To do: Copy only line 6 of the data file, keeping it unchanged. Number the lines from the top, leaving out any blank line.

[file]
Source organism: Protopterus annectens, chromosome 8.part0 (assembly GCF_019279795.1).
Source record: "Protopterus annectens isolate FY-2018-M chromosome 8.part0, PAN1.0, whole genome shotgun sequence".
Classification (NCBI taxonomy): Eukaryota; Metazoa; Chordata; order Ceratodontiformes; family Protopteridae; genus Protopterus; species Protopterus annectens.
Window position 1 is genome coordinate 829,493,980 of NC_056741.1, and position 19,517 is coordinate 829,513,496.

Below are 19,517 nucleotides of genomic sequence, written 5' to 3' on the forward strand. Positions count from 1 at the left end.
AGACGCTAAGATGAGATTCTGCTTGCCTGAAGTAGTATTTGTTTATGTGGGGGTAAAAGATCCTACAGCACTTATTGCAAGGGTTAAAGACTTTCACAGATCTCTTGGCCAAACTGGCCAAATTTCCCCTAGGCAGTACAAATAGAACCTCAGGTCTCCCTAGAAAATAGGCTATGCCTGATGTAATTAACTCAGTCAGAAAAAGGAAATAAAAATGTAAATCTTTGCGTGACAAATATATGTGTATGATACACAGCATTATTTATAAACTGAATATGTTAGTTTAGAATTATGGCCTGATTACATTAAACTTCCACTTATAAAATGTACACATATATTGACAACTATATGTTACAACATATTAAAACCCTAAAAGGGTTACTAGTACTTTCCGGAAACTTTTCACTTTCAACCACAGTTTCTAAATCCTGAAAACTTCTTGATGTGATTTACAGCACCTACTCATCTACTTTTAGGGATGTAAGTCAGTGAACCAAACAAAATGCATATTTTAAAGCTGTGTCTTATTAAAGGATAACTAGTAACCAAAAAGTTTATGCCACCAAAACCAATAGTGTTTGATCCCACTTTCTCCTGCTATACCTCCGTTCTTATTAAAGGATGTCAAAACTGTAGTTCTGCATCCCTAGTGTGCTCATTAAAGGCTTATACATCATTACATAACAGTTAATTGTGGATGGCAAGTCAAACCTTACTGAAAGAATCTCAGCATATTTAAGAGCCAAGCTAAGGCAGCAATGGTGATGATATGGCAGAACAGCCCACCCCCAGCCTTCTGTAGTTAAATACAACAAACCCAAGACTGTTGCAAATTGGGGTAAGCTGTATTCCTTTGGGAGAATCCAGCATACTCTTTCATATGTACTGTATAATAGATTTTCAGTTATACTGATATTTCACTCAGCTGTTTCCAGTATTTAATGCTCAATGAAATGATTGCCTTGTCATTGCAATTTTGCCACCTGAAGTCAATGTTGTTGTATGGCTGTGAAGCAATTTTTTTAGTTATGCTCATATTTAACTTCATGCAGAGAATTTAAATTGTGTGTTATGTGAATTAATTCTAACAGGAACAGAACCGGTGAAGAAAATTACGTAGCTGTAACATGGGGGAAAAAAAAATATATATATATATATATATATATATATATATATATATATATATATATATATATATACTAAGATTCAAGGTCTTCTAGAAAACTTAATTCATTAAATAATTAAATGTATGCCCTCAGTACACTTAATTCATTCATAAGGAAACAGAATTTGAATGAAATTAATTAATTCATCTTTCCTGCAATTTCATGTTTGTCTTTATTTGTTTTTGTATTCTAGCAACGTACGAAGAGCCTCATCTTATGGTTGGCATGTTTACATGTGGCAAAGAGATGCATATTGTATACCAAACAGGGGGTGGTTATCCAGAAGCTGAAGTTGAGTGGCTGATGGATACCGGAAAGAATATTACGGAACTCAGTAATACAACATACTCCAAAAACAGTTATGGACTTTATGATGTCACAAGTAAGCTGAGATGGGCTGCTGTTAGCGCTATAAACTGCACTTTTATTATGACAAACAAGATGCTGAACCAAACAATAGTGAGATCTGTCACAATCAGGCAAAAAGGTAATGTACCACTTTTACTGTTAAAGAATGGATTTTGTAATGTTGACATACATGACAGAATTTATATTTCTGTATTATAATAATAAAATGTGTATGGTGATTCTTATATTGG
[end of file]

AGACGCTAAGATGAGATTCTGCTTGCCTGAAGTAGTATTTGTTTATGTGGGGGTAAAAGATCCTACAGCACTTATTGCAAGGGTTAAAGACTTTCACAGATCTCTTGGCCAAACTGGCCAAATTTCCCCTAGGCAGTACAAATAGAACCTCAGGTCTCCCTAGAAAATAGGCTATGCCTGATGTAATTAACTCAGTCAGAAAAAGGAAATAAAAATGTAAATCTTTGCGTGACAAATATATGTGTATGATACACAGCATTATTTATAAACTGAATATGTTAGTTTAGAATTATGGCCTGATTACATTAAACTTCCACTTATAAAATGTACACATATATTGACAACTATATGTTACAACATATTAAAACCCTAAAAGGGTTACTAGTACTTTCCGGAAACTTTTCACTTTCAACCACAGTTTCTAAATCCTGAAAACTTCTTGATGTGATTTACAGCACCTACTCATCTACTTTTAGGGATGTAAGTCAGTGAACCAAACAAAATGCATATTTTAAAGCTGTGTCTTATTAAAGGATAACTAGTAACCAAAAAGTTTATGCCACCAAAACCAATAGTGTTTGATCCCACTTTCTCCTGCTATACCTCCGTTCTTATTAAAGGATGTCAAAACTGTAGTTCTGCATCCCTAGTGTGCTCATTAAAGGCTTATACATCATTACATAACAGTTAATTGTGGATGGCAAGTCAAACCTTACTGAAAGAATCTCAGCATATTTAAGAGCCAAGCTAAGGCAGCAATGGTGATGATATGGCAGAACAGCCCACCCCCAGCCTTCTGTAGTTAAATACAACAAACCCAAGACTGTTGCAAATTGGGGTAAGCTGTATTCCTTTGGGAGAATCCAGCATACTCTTTCATATGTACTGTATAATAGATTTTCAGTTATACTGATATTTCACTCAGCTGTTTCCAGTATTTAATGCTCAATGAAATGATTGCCTTGTCATTGCAATTTTGCCACCTGAAGTCAATGTTGTTGTATGGCTGTGAAGCAATTTTTTTAGTTATGCTCATATTTAACTTCATGCAGAGAATTTAAATTGTGTGTTATGTGAATTAATTCTAACAGGAACAGAACCGGTGAAGAAAATTACGTAGCTGTAACATGGGGGAAAAAAAAATATATATATATATATATATATATATATATATATATATATATATATATATATATATACTAAGATTCAAGGTCTTCTAGAAAACTTAATTCATTAAATAATTAAATGTATGCCCTCAGTACACTTAATTCATTCATAAGGAAACAGAATTTGAATGAAATTAATTAATTCATCTTTCCTGCAATTTCATGTTTGTCTTTATTTGTTTTTGTATTCTAGCAACGTACGAAGAGCCTCATCTTATGGTTGGCATGTTTACATGTGGCAAAGAGATGCATATTGTATACCAAACAGGGGGTGGTTATCCAGAAGCTGAAGTTGAGTGGCTGATGGATACCGGAAAGAATATTACGGAACTCAGTAATACAACATACTCCAAAAACAGTTATGGACTTTATGATGTCACAAGTAAGCTGAGATGGGCTGCTGTTAGCGCTATAAACTGCACTTTTATTATGACAAACAAGATGCTGAACCAAACAATAGTGAGATCTGTCACAATCAGGCAAAAAGGTAATGTACCACTTTTACTGTTAAAGAATGGATTTTGTAATGTTGACATACATGACAGAATTTATATTTCTGTATTATAATAATAAAATGTGTATGGTGATTCTTATATTGG